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NOLA 911 Storm 6716
Behind-the-scenes responders show their depth of courage and compassion

On February 8, 2017, New Orleans was hit by an EF-3 tornado, the strongest the city has ever recorded. On that fateful day, wind speeds topped 150 miles per hour and nearly 700 structures were damaged across five parishes. More than 60 of those structures were completely destroyed. First responders from across the city—Police, Firefighters, and EMTs—mobilized to rescue individuals who were trapped in the storm’s wake. 

But they weren’t the first to take action. Behind the scenes, a group of 9-1-1 call takers and dispatchers had been working tirelessly to field the flood of calls spurred by the sudden natural disaster. Their composure kept panicked citizens calm. Their expertise drew out the information police, firefighters and EMTs needed to locate and rescue the storm’s victims. And their compassion helped thousands of people get through some of the most terrifying moments of their lives.

 “In a split second you need to decide what you are going to do—whether you are going to leave or whether you are going to stay,” said La Cher Marshall, Floor Supervisor who was overseeing dispatch that day. “I work 9-1-1. I'm fully committed, 10 years. I'm not leaving. So, at that point, all I can do is make sure my family is okay. Once I made sure they were okay, my heart and everything goes to the citizens.”

“It was unbelievable how much damage it did in just that short period of time,” said Juana Green, Training Specialist. “And that's not something we deal with. We're not used to experiencing tornadoes.”

In a city known for its frequent hurricanes, the tornado that swept through the city that day was the first to hit the area since 2007, and the strongest ever recorded. Hundreds of structures were destroyed resulting in dozens of injuries, but thankfully no fatalities.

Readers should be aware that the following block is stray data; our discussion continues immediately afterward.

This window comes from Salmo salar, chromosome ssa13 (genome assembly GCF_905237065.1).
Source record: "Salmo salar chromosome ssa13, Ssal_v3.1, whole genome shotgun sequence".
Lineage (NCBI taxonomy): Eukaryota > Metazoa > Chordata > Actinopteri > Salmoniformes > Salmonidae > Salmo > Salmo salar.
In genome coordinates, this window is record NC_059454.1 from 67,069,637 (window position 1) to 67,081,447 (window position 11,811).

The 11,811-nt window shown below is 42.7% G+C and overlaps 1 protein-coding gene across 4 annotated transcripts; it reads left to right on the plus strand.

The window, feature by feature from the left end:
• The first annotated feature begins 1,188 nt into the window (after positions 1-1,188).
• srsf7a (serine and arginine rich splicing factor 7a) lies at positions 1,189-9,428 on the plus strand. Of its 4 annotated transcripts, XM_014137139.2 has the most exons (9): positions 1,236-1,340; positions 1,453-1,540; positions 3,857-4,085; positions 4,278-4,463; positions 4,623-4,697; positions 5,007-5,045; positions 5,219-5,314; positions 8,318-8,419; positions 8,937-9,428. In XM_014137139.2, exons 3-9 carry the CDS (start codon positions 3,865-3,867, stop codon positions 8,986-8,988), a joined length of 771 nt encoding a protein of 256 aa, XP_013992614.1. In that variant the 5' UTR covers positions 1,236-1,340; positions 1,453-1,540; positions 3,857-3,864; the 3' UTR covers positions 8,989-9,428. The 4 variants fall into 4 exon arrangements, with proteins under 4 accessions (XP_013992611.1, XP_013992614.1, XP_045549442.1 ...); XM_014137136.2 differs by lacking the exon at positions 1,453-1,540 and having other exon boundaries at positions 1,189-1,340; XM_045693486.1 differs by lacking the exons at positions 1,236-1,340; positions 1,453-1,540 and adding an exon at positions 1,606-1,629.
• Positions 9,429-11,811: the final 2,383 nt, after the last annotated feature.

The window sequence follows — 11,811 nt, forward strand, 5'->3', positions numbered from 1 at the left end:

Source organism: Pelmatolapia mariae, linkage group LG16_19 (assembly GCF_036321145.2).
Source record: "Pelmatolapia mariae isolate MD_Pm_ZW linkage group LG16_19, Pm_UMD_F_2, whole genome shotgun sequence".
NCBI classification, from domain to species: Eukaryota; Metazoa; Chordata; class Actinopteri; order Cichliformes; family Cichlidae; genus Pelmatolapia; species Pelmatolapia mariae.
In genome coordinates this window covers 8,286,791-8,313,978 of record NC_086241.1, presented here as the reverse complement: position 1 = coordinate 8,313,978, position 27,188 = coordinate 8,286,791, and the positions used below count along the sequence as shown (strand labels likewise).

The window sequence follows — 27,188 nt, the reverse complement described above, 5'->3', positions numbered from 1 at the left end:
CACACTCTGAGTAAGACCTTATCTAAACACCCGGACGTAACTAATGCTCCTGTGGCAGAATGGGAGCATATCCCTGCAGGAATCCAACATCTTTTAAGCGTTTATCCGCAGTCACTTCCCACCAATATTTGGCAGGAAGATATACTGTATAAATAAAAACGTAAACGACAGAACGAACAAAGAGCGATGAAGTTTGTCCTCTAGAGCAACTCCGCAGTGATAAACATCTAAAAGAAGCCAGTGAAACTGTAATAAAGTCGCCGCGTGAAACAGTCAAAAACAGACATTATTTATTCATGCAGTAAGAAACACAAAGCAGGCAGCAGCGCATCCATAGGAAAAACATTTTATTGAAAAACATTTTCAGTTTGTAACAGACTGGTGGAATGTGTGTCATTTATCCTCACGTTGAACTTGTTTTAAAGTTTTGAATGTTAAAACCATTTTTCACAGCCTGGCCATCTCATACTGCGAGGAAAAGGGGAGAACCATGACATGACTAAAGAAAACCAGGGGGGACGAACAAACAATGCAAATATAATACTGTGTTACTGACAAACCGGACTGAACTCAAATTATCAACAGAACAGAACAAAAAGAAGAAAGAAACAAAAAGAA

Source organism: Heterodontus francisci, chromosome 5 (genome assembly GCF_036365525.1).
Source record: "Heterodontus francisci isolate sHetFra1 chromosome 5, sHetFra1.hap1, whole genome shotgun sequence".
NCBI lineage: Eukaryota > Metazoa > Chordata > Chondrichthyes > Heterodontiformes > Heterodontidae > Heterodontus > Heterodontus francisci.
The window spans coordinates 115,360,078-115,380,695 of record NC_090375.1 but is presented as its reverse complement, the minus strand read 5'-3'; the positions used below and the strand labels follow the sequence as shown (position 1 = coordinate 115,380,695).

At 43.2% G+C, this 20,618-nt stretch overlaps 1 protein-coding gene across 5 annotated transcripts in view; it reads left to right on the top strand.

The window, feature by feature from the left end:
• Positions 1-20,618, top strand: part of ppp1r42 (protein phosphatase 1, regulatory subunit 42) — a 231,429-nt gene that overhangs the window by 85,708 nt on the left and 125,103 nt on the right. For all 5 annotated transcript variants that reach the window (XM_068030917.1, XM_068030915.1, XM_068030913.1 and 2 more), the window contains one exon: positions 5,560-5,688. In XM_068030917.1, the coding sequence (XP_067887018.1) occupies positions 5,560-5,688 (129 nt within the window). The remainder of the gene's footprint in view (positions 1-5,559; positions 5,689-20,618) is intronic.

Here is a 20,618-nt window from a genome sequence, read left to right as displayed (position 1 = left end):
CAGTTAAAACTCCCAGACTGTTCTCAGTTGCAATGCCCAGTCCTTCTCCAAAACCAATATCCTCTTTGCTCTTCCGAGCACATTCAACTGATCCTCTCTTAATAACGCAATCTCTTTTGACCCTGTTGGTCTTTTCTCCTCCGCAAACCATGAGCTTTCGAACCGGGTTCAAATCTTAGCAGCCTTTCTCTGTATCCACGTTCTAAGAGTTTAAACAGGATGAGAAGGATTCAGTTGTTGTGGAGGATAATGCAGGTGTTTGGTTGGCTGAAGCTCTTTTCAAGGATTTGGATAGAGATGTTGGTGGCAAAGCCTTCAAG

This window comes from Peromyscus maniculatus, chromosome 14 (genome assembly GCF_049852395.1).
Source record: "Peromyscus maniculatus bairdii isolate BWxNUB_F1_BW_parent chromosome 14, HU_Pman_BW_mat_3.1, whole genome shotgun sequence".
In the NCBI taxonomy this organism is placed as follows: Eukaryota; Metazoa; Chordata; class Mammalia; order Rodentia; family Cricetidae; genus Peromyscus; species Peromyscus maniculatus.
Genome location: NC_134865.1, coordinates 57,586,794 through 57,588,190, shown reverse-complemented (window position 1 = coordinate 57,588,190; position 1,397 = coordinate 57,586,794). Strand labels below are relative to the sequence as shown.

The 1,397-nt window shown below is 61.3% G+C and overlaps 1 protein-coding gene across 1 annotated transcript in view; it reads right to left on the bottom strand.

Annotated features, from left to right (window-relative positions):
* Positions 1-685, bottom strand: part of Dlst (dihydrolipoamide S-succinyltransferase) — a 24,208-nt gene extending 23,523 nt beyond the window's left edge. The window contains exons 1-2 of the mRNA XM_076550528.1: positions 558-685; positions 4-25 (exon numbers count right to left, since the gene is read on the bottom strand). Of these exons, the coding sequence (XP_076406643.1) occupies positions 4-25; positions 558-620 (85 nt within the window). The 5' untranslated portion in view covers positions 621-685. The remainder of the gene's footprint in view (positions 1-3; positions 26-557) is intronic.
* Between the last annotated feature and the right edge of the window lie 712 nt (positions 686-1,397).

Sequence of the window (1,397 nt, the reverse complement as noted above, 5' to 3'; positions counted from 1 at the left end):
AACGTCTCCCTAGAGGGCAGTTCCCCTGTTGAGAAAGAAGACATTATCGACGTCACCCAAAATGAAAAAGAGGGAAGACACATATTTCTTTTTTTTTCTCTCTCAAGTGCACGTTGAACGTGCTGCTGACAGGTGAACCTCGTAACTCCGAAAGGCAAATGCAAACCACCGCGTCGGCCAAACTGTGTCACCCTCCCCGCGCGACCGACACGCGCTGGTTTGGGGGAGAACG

Managing the immediate aftermath, the hidden heroes at dispatch rose to the occasion and showed us what emergency call-takers do every day around the country, to keep both citizens and responders who are out in the field safe.

“All the high priority calls that you normally get in a week, I had them all in three hours,” said Tara Carter, EMS Dispatcher. “It was just like so much going on at one time, so you don't have time to think, you just have time to react. These people need help. I need to help them. That's my job.”

At Motorola Solutions, we are forever grateful to the telecommunicators who are behind the scenes of public safety, and committed to their jobs.  For more stories of first responders’ enormous courage and sacrifice, be sure to visit Motorola Solutions’ “Duty Runs Deep” page, and watch the video posted here.


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